Traveling in snow is challenging for everyone, but it can present additional obstacles for those of us who are blind or visually impaired. Like anyone else, we must still go on with our activities during the winter – hibernating is not an option! While winter travel will always create hardships, there are a few tips and tricks that might help relieve some of the challenges for both blind and sighted individuals.

 

Most people are not aware, but snow muffles the sounds of things. Someone who is blind or has significant low vision relies on echoes and other sounds to orient themselves to their surroundings, so naturally snow will make this difficult. Crossing streets can also become challenging, as it can be harder to hear the sound of cars. Snow also interferes with the information we get with our canes. When streets, sidewalks and grass are covered in snow, it is difficult, if not impossible for cane users to know where we are. I can’t tell you how many times I’ve gotten thrown off my path because I had no idea where the sidewalk begins and ends!

 

Dog guide users have other challenges when dealing with ice and snow. While the salt is wonderful for getting rid of the ice, it can hurt a dog’s paws. Blind dog guide users won’t always know if or where salted spots are located, so they must take additional precautions to prevent their four-legged companions from getting their paws hurt. Dog boots can help keep the paws warm and prevent injury from the salt or other sharp objects hidden under the ice and snow.

 

Perhaps the best advice for blind and visually impaired individuals is to be cautious when traveling in the winter. The white cane is generally good at detecting snow and icy spots, so take precaution and walk at a slower pace if need be in these areas. If you get disoriented and need assistance, don’t hesitate to ask whoever is nearby for help. Of course, when it snows it’s generally cold, and this can make traveling outside more unpleasant — keep in mind that you might already be traveling at a slower pace to begin with! Always bundle up when traveling in extremely cold temperatures.

 

When winter conditions are extremely cold or dangerous, you might want to look at other forms of transportation. If you feel unsafe waiting for a bus or train in cold or icy weather, it might be a good idea to consider taking a cab, Uber or asking a friend or family member for a ride. Of course, there will be times when you will absolutely have to wait for public transportation outside. Always bundle up with extra layers of clothing and find a shelter to protect you from the inclement weather in this situation.

 

Winter is hard on all of us, and it is something we have to deal with each year whether we like it or not. Coping with this often brutal weather is no walk in the park for anyone, but by having good independent travel skills and using our common sense, we’ll be able to safely get around. If you want more tips on how to travel during the winter as a blind or visually impaired individual, read this article from the Lighthouse Guild. Stay warm, and safe travels to everyone!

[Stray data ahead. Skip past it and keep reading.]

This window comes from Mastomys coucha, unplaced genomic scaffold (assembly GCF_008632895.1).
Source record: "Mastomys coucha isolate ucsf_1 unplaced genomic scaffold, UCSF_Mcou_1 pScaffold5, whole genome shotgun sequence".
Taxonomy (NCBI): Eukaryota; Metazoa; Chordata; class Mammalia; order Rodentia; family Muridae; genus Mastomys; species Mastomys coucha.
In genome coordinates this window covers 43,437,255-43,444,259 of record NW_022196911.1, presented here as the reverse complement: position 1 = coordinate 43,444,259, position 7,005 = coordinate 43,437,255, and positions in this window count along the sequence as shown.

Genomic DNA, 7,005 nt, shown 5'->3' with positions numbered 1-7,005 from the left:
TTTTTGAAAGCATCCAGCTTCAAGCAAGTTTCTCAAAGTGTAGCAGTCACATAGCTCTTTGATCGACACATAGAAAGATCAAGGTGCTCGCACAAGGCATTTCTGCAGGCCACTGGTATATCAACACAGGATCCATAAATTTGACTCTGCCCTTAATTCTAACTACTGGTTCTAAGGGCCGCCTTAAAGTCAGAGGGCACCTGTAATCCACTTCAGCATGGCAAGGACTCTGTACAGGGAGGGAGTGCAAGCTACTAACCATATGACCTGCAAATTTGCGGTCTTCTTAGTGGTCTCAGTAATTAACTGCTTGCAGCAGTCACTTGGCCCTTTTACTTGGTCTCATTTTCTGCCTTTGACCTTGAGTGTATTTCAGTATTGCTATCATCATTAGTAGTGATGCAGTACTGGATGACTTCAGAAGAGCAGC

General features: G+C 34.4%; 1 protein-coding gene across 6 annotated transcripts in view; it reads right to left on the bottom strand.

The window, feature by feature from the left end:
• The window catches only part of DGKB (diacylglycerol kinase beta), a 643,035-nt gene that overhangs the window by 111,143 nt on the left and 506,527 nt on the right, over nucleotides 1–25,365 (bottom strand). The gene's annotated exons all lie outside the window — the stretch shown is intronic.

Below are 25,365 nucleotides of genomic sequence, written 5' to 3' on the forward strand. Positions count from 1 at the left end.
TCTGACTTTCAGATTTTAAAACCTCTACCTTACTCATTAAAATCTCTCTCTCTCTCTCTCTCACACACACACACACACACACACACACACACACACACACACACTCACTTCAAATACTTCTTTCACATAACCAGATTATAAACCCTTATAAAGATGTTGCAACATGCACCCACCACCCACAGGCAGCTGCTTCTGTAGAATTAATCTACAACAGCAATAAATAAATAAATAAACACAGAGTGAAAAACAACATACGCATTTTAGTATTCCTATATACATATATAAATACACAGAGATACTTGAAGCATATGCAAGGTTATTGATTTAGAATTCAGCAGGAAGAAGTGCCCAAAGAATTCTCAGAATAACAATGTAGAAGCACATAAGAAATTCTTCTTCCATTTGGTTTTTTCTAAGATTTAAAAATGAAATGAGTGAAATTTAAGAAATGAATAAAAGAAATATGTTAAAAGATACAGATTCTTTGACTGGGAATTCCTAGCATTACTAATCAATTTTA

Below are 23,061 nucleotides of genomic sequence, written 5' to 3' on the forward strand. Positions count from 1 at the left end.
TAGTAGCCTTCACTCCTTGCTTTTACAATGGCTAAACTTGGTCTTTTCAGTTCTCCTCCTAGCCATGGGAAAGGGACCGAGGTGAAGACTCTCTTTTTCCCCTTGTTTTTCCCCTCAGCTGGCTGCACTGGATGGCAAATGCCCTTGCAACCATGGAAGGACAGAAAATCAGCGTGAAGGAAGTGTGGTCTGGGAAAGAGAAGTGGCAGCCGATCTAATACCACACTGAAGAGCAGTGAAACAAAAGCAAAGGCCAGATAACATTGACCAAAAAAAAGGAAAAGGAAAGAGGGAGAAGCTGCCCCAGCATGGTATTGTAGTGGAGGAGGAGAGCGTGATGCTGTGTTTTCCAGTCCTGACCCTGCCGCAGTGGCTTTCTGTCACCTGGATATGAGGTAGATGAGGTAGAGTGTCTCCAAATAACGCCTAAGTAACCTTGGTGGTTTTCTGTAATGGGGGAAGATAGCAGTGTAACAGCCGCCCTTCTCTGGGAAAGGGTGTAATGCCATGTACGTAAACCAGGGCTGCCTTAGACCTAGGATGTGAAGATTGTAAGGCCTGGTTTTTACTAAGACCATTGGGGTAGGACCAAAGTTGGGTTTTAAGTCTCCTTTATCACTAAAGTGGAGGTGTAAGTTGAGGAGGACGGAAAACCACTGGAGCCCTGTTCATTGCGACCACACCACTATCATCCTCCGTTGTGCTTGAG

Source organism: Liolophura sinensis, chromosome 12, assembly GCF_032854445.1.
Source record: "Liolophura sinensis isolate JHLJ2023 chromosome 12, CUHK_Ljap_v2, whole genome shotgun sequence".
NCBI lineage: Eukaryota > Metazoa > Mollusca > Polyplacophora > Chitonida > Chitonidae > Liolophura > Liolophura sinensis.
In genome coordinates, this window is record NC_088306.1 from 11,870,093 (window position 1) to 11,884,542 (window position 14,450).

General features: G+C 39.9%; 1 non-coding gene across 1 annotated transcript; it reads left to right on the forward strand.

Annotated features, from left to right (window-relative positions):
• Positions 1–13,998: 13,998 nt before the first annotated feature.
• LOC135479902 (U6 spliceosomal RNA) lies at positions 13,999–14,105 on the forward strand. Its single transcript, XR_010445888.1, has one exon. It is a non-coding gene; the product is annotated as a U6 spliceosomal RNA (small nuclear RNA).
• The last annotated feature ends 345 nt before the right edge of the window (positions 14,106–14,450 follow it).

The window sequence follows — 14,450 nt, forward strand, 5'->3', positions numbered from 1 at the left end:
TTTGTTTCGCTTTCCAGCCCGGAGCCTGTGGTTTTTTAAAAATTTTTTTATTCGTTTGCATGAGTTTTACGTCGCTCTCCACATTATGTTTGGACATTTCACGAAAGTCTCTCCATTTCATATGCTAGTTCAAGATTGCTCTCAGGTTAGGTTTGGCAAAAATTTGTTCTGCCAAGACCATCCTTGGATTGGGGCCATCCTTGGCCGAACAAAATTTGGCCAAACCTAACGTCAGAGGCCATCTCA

How Do Blind and Visually Impaired People Get Around?

Woman with dog 085Being blind or visually impaired doesn’t mean you automatically lose the independence of getting to and from places whenever you please. Several techniques and methods can help people get around safely regardless of their amount of vision. I will briefly talk about the different methods and how they work.

When in familiar places, visually impaired people generally know the layout and memorize where things are. Learning to travel in different or unfamiliar places is done by using orientation and mobility (O&M) skills. Orientation is the actual planning of how to get to and from places. Blind and visually impaired people use other senses – like sound, touch and smell – to orient ourselves to our surroundings. So, if I am walking outside and know there is a school nearby, then I can assume that it is near when I hear children playing and laughing. Likewise, the smell of freshly baked bread and cookies tells me I am near a bakery.

Memory is also important when traveling as a person without vision. We memorize important street names, locations, etc. Contrary to common belief, we do not count our steps! Those with low vision may use their other senses along with their remaining vision to get around.

Mobility is the physical traveling done to get to and from places. This includes walking, taking public transportation or even getting a ride from friends or family. Mobility devices are the tools we use to travel independently and safely from point A to point B:

  • The white cane helps people who are blind or severely visually impaired know when there are tripping hazards such as cracks, poles, etc. The cane is swept from side to side to clear one’s path from these and other obstacles. Other techniques allow us to know when we’ve reached a crosswalk or the entrance to a room. The white cane also signals to drivers that the pedestrian about to cross the street is visually impaired.
  • Guide dogs are service animals that have received special and extensive training to guide blind and visually impaired individuals. These dogs guide their handlers around obstacles and can also help find things like entrances, escalators and elevators. It is up to the handler to tell the dog where to go – it is only there to lead the person and help him or her arrive safely to the desired destination.
  • A sighted (or human) guide is probably the simplest of all the methods, and is the proper way of assisting someone who may need help getting somewhere. A blind person is guided by someone else by holding on to their arm. This method is preferred by some of us when in unfamiliar places or if there are large crowds.
  • Various technology devices are now making it easier for blind and visually impaired people to find their way around. We will cover this area in a future Sandy’s View post.

All of these methods are equally effective. There is no one right method for every person given that we all have different needs, preferences and lifestyles. Other types of accessibility features, such as audible announcements on buses and trains are of enormous help to people with visual impairments. While not everyone might need this type of assistance, it is great to know it is available.

What other methods or techniques help you get around as a blind or visually impaired person? Are there other accessibility features that help you be more independent in your travels? Please comment! You can also send any blindness and visual impairment related questions to sandysview@chicagolighthouse.org. Have a great weekend, and safe travels out there!